California insurance commissioner demands auto insurers submit refund data

California insurance commissioner demands auto insurers submit refund data | Insurance Business America

California insurance commissioner demands auto insurers submit refund data

A month after he ordered three insurers to submit additional auto insurance refund data, California Insurance Commissioner Ricardo Lara has expanded his edict to include other insurers operating in the state.

Last month, Lara ordered Allstate, CSAA, and Mercury Insurance to submit all data they have related to the auto insurance premium refunds they gave back to customers over the COVID-19 pandemic shutdowns. According to the California Department of Insurance (CDI), the three insurers – which collectively insure approximately 20% of all California drivers – have the greatest gap between what they initially refunded drivers and the amount they should have refunded consumers. From March to September 2020, insurers returned on average 9% of auto premiums, but CDI noted that based on its analysis, insurers should have refunded nearly double that amount – 17% – over the seven-month period.

Lara gave the three companies 30 days to submit their refund data or risk facing legal action.

Read more: Allstate, Mercury, CSAA ordered to reimburse excess auto premiums

The three submitted their data to Lara and the CDI within the month, which the insurance commissioner has favorably commented on in a recent release.

“My top priority is protecting consumers. Allstate, Mercury, and CSAA have responded to my order by turning over data on the premium refunds they provided to policyholders and their claims experience during the pandemic period,” said Lara. “My department will evaluate the data and determine how much in additional premiums each insurance company owes their policyholders.”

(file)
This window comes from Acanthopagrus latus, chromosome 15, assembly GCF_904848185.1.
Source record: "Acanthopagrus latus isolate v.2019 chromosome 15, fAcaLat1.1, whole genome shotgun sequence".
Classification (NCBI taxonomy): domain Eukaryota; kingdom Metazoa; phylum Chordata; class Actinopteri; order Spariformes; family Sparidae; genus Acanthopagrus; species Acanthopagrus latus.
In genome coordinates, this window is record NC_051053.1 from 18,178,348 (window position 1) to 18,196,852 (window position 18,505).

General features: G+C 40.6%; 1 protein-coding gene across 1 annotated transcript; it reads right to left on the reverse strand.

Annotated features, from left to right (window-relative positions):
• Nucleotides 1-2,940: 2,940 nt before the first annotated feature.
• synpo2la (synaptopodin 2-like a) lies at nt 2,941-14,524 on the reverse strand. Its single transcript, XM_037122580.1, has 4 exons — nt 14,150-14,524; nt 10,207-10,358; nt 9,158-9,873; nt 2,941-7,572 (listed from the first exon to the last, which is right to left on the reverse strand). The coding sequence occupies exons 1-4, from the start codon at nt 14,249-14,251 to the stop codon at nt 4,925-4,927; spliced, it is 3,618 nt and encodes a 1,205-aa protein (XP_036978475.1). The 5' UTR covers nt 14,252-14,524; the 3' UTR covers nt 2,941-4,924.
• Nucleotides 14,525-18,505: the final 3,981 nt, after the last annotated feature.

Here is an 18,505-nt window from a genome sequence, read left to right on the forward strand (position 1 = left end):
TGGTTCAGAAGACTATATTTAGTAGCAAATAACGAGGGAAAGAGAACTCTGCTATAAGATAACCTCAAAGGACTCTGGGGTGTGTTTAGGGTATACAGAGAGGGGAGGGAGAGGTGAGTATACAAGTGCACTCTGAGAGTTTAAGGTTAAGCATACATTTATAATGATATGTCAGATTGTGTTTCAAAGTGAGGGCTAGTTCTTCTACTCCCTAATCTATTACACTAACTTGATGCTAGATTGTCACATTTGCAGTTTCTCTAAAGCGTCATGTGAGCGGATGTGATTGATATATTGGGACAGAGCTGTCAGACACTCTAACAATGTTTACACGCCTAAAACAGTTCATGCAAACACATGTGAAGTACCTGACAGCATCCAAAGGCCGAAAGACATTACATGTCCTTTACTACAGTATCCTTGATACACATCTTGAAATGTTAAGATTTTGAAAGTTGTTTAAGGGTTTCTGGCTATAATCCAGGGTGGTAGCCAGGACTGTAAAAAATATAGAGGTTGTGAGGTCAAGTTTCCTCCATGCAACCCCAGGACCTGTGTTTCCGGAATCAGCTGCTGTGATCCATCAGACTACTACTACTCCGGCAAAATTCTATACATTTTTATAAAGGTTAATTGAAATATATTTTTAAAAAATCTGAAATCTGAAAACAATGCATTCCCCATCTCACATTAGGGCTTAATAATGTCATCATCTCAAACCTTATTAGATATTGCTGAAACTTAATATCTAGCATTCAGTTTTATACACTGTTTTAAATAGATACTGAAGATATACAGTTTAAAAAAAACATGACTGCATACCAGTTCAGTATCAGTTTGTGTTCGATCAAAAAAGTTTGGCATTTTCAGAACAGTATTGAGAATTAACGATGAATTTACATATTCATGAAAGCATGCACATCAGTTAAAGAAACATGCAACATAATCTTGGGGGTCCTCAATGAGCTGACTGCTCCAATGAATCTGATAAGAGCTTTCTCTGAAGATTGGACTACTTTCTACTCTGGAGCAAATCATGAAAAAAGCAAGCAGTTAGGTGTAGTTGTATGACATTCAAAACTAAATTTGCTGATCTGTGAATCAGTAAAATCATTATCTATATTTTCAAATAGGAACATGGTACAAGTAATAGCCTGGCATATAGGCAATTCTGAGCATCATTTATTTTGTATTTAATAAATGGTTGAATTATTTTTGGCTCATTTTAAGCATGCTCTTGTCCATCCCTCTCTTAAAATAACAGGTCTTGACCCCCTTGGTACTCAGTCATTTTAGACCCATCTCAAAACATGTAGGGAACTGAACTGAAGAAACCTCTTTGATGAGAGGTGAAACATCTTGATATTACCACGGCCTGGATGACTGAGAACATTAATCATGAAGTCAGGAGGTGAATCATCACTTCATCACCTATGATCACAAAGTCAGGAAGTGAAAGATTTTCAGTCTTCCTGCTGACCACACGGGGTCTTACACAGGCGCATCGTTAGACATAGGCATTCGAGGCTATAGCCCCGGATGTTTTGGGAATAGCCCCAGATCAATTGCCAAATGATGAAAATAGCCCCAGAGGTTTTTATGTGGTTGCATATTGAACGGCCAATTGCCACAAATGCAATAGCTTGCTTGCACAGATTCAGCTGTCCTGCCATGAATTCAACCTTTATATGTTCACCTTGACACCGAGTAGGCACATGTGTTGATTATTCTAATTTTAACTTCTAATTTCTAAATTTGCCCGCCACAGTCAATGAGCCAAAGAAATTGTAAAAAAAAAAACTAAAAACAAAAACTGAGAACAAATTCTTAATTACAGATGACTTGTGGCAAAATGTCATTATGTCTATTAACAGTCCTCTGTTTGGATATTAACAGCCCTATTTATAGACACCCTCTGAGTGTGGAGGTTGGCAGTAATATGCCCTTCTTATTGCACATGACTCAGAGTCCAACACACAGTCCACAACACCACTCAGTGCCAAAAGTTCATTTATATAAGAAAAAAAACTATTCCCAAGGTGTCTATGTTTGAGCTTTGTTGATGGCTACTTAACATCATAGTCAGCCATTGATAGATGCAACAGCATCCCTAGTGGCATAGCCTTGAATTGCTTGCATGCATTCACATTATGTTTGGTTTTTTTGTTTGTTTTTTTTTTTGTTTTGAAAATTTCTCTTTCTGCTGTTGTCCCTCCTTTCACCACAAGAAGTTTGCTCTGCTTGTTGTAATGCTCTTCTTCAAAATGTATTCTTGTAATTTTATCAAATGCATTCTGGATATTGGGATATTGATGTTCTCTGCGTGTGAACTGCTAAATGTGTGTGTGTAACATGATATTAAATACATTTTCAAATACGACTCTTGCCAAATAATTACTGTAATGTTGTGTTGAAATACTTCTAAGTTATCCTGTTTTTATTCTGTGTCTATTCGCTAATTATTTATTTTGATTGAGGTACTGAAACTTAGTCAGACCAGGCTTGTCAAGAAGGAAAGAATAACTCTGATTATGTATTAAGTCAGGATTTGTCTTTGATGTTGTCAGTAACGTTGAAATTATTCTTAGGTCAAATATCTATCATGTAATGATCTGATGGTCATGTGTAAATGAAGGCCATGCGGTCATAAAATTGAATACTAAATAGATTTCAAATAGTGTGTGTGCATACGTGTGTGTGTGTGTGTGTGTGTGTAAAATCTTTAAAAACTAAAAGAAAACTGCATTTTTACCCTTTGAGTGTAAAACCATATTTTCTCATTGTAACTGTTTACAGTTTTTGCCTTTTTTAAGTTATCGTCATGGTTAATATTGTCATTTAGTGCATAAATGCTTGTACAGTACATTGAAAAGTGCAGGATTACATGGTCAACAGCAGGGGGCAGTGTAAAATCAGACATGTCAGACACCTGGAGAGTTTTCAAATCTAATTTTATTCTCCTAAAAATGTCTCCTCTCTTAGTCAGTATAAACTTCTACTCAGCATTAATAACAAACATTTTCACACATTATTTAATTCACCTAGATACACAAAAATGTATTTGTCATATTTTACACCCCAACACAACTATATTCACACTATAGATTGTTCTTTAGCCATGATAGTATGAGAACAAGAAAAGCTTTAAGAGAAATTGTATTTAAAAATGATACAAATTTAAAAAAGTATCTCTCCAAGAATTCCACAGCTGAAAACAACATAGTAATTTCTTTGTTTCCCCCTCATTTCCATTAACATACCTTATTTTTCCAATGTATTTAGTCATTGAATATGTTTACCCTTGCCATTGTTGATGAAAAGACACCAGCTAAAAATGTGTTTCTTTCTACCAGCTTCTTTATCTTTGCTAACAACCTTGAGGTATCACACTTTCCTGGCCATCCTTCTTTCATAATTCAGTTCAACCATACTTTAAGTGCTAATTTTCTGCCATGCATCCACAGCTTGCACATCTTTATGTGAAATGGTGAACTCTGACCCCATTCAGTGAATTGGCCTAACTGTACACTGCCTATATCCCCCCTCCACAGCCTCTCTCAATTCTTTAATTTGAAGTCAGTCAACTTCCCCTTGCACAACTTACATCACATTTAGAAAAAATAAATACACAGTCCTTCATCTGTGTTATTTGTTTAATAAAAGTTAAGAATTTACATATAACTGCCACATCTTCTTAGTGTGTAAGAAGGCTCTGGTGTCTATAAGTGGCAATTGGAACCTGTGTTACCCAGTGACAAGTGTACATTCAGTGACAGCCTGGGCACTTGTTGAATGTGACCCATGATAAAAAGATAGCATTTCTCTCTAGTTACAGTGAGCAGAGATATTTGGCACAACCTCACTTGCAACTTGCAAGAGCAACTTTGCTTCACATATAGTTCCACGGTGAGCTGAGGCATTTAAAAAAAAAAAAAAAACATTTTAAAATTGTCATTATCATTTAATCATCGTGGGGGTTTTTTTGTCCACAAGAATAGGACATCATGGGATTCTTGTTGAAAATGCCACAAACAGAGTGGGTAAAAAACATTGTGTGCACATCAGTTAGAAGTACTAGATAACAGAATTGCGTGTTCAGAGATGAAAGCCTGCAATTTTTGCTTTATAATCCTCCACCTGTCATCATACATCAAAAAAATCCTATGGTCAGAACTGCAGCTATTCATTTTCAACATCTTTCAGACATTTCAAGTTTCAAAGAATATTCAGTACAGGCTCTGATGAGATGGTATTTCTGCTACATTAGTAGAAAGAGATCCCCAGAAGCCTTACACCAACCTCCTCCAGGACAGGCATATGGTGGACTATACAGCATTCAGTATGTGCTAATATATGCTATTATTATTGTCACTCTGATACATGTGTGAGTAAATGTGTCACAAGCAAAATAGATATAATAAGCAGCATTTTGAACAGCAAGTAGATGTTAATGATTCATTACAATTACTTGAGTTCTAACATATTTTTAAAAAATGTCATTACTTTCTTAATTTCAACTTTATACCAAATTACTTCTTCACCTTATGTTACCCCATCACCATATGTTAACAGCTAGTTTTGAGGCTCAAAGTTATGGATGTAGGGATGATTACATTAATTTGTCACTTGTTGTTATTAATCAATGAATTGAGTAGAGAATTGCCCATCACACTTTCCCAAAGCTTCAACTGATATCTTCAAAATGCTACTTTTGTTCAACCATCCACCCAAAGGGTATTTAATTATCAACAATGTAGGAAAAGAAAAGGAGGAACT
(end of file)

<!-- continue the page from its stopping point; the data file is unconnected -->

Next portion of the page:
The commissioner made clear in his statement that he would continue to put consumers first.

“I have been clear that half-measures and incomplete actions aren’t enough,” Lara said. “My goal is to have an accurate and fair determination of what each insurance company’s appropriate amount of premium refund should be. In this matter, and in all matters before us, we will continue to hold insurance companies accountable and protect consumers.”

Lara also commented that his edict is now entering a new “phase,” which calls for all auto insurance companies operating in California to participate in the data submission.

“This new phase represents a last and final warning to other insurance companies that have not adequately returned premiums to consumers. These companies must provide policyholders with a commensurable data-driven amount of additional premium refunds and promptly report their actions,” the commissioner mentioned.

“We are prepared to take any and all actions necessary to ensure consumers are treated fairly.”